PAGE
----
News

Stockholm Requiem, AP Bio and Sunnyside acquired; a new Christmas ghost story; + more

Every weekday, TMINE brings you the latest TV news from around the world

Internet TV

French TV

  • France 3 green lights: murder-mystery telefilm Le canal des secrets (The Canal of Secrets), with Annelise Hesme, Aurélien Wilk et al

UK TV

US TV show casting

New US TV shows

New US TV show casting

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Beecham House
BFI events

What more TV’s on at the BFI in April? Including Mark Gatiss, Helen Mirren, Beecham House and Peaky Blinders

Every month, TMINE lets you know what TV the BFI will be presenting at the South Bank in London

As mentioned last time, the BFI still had a few more events to reveal for its TV festival with Radio Times in April. Some of them are quite good, too

  • A preview of ITV’s Beecham House
  • Helen McCrory and Steven Knight talk Peaky Blinders
  • Mark Gatiss discusses his love of ghost stories
  • Helen Mirren gets inducted into the Radio Times Hall of Fame

Full details are all after the jump. But first, Nigel Kneale’s The Stone Tape. Because why not?

Continue reading “What more TV’s on at the BFI in April? Including Mark Gatiss, Helen Mirren, Beecham House and Peaky Blinders”

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International TV

What have you been watching? Including A Ghost Story for Christmas, Plan Coeur and Counterpart

It’s “What have you been watching?”, your chance to recommend to fellow TMINE readers anything you’ve been watching this week

And we’re back in the room. Yes, TMINE’s back for 2019 and WHYBW is back on Wednesdays again. All is right in the world, non?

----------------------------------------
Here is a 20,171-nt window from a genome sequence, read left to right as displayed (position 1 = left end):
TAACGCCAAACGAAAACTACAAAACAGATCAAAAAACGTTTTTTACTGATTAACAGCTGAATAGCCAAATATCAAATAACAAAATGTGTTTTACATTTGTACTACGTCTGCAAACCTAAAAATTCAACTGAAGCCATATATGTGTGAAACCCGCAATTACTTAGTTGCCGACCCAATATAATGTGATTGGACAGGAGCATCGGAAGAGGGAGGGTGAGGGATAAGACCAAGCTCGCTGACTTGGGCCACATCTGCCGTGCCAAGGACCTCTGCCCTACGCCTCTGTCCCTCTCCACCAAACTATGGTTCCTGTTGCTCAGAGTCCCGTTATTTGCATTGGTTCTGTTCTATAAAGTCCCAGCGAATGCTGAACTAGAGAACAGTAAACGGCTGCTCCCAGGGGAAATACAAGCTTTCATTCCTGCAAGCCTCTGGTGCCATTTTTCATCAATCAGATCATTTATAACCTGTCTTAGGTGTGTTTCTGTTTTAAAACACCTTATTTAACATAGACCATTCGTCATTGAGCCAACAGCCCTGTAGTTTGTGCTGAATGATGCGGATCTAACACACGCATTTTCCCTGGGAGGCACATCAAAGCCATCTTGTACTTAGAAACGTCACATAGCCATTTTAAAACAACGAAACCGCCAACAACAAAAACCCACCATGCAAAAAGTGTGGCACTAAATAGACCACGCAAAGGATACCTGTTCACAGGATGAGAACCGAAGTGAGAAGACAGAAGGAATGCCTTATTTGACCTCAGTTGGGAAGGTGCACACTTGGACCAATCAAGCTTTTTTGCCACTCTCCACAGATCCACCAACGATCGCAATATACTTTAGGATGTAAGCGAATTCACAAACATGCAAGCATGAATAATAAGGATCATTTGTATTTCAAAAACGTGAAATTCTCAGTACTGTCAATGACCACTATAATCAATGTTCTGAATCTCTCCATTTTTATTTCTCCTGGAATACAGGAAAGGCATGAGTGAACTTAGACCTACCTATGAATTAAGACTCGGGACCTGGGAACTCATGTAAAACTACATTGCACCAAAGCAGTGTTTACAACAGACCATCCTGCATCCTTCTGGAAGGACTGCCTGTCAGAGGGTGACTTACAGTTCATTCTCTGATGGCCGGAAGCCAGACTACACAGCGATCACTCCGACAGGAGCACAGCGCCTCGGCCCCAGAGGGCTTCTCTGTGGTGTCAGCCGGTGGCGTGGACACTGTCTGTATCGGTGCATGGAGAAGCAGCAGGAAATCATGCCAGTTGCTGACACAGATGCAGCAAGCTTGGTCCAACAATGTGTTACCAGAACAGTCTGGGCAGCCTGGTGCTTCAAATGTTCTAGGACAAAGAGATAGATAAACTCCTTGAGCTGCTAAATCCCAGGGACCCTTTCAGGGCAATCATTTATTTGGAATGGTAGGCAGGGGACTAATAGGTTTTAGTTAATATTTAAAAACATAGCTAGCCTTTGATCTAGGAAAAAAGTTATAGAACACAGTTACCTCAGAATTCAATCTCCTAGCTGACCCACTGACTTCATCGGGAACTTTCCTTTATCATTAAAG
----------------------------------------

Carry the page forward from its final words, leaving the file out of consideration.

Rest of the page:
Runaways
Marvel’s Runaways

This week’s reviews

Obviously, TMINE’s been back for a few days now and I’ve done not one but two full boxsets this week:

  • Season 1 of Bloom (Australia: Stan)
  • Season 2 of Marvel’s Runaways (US: Hulu; UK: Syfy)

How impressive is that? Feel free to peruse their wisdom at your leisure.

Kevin Eldon in Cavendish
The actor Kevin Eldon

New shows

Both Canada and the US have started firing up their mid-season shows and offering previews of some forthcoming ones as well. As a result, between now and next WHYBW, I should be serving up reviews of:

  • Coroner (Canada: CBC; UK: Universal) – Serinda Swan and Roger Cross in a crime procedural adaptation of MR Hall’s novels
  • Cavendish (Canada: CBC) – comedy about two brothers who return to look after their ailing father, The Actor Kevin Eldon
  • Project Blue Book (US: History) – Aidan Gillen and Michael Malarkey investigate UFO sightings in the 50s. Not related to this show at all.
  • Deadly Class (US: Syfy) – adaptation of the graphic novel that sees Benedict Wong teach kids how to kill in the 80s
  • Black Monday (US: Showtime; UK: Sky Atlantic – probably) – Don Cheadle in a scathing satire of Wall Street in the 80s

And anything else that pops up, such as ABC (US)’s Schooled, which starts tonight (although that’s a spin-off from The Goldbergs so maybe not). Sex Education is on Netflix from Friday, so I might boxset it.

That’s a pretty full schedule, though, and as Deadly Class and Black Monday don’t air in the US for a couple of weeks, I might postpone them until nearer the time.

Plan Coeur
Plan Coeur

The regulars

After the jump, it’ll be just the usual regulars, as well as what I watched over Christmas: three full episodes of Counterpart, the remaining four episodes of Plan Cœur (The Hookup Plan), the penultimate episode of Happy Together and the season finale of Titans, as well as 2018’s A Ghost Story For Christmas. See you in a mo…

Continue reading “What have you been watching? Including A Ghost Story for Christmas, Plan Coeur and Counterpart”

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Lost Hearts
The Weekly Play

The Halloween Play: A Ghost Story For Christmas – Lost Hearts (1973)

It’s Halloween today. It’s also Wednesday. As it’s an occasional TMINE tradition to feature not only a spooky play at Halloween but also a play on Wednesdays, how can I resist featuring one today, in this year of all years?